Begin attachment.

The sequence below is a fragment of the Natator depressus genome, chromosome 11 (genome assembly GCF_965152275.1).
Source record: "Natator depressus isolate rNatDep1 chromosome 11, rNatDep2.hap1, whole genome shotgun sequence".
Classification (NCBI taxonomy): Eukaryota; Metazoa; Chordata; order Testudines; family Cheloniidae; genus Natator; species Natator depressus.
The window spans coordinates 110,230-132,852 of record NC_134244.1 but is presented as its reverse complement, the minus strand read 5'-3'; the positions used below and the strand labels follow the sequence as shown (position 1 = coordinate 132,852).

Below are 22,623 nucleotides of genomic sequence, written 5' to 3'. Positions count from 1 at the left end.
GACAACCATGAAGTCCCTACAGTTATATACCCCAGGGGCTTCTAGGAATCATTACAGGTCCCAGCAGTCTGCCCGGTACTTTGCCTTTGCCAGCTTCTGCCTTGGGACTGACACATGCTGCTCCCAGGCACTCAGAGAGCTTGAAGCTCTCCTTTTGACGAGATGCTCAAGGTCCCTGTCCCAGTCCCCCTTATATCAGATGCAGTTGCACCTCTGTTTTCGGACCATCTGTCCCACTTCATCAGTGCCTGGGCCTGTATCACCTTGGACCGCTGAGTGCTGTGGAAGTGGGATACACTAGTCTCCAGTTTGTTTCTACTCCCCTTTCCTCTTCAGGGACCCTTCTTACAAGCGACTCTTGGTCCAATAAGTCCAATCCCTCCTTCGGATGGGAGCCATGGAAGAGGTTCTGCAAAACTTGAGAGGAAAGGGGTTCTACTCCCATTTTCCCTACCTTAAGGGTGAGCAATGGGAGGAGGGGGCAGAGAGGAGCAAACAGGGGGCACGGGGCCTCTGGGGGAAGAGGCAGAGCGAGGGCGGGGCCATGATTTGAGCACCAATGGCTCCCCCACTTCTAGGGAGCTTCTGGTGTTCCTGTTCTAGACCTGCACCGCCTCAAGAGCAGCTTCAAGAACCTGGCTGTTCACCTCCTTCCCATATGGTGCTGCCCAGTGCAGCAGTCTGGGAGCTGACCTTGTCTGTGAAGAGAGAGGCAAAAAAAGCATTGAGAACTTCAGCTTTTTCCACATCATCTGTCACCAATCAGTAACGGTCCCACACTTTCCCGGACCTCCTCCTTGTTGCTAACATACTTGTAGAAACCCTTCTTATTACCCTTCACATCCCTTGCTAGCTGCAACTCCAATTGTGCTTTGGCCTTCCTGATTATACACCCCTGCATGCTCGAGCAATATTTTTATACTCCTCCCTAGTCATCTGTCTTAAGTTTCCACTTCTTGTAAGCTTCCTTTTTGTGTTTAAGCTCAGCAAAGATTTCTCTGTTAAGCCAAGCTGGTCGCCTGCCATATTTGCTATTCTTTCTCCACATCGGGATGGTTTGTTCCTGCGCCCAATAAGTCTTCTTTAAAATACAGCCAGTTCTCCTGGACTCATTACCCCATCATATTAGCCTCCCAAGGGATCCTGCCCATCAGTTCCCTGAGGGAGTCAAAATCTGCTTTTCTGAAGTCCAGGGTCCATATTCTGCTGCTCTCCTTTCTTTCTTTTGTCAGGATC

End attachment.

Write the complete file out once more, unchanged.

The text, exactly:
The sequence below is a fragment of the Natator depressus genome, chromosome 11 (genome assembly GCF_965152275.1).
Source record: "Natator depressus isolate rNatDep1 chromosome 11, rNatDep2.hap1, whole genome shotgun sequence".
Classification (NCBI taxonomy): Eukaryota; Metazoa; Chordata; order Testudines; family Cheloniidae; genus Natator; species Natator depressus.
The window spans coordinates 110,230-132,852 of record NC_134244.1 but is presented as its reverse complement, the minus strand read 5'-3'; the positions used below and the strand labels follow the sequence as shown (position 1 = coordinate 132,852).

Below are 22,623 nucleotides of genomic sequence, written 5' to 3'. Positions count from 1 at the left end.
GACAACCATGAAGTCCCTACAGTTATATACCCCAGGGGCTTCTAGGAATCATTACAGGTCCCAGCAGTCTGCCCGGTACTTTGCCTTTGCCAGCTTCTGCCTTGGGACTGACACATGCTGCTCCCAGGCACTCAGAGAGCTTGAAGCTCTCCTTTTGACGAGATGCTCAAGGTCCCTGTCCCAGTCCCCCTTATATCAGATGCAGTTGCACCTCTGTTTTCGGACCATCTGTCCCACTTCATCAGTGCCTGGGCCTGTATCACCTTGGACCGCTGAGTGCTGTGGAAGTGGGATACACTAGTCTCCAGTTTGTTTCTACTCCCCTTTCCTCTTCAGGGACCCTTCTTACAAGCGACTCTTGGTCCAATAAGTCCAATCCCTCCTTCGGATGGGAGCCATGGAAGAGGTTCTGCAAAACTTGAGAGGAAAGGGGTTCTACTCCCATTTTCCCTACCTTAAGGGTGAGCAATGGGAGGAGGGGGCAGAGAGGAGCAAACAGGGGGCACGGGGCCTCTGGGGGAAGAGGCAGAGCGAGGGCGGGGCCATGATTTGAGCACCAATGGCTCCCCCACTTCTAGGGAGCTTCTGGTGTTCCTGTTCTAGACCTGCACCGCCTCAAGAGCAGCTTCAAGAACCTGGCTGTTCACCTCCTTCCCATATGGTGCTGCCCAGTGCAGCAGTCTGGGAGCTGACCTTGTCTGTGAAGAGAGAGGCAAAAAAAGCATTGAGAACTTCAGCTTTTTCCACATCATCTGTCACCAATCAGTAACGGTCCCACACTTTCCCGGACCTCCTCCTTGTTGCTAACATACTTGTAGAAACCCTTCTTATTACCCTTCACATCCCTTGCTAGCTGCAACTCCAATTGTGCTTTGGCCTTCCTGATTATACACCCCTGCATGCTCGAGCAATATTTTTATACTCCTCCCTAGTCATCTGTCTTAAGTTTCCACTTCTTGTAAGCTTCCTTTTTGTGTTTAAGCTCAGCAAAGATTTCTCTGTTAAGCCAAGCTGGTCGCCTGCCATATTTGCTATTCTTTCTCCACATCGGGATGGTTTGTTCCTGCGCCCAATAAGTCTTCTTTAAAATACAGCCAGTTCTCCTGGACTCATTACCCCATCATATTAGCCTCCCAAGGGATCCTGCCCATCAGTTCCCTGAGGGAGTCAAAATCTGCTTTTCTGAAGTCCAGGGTCCATATTCTGCTGCTCTCCTTTCTTTCTTTTGTCAGGATC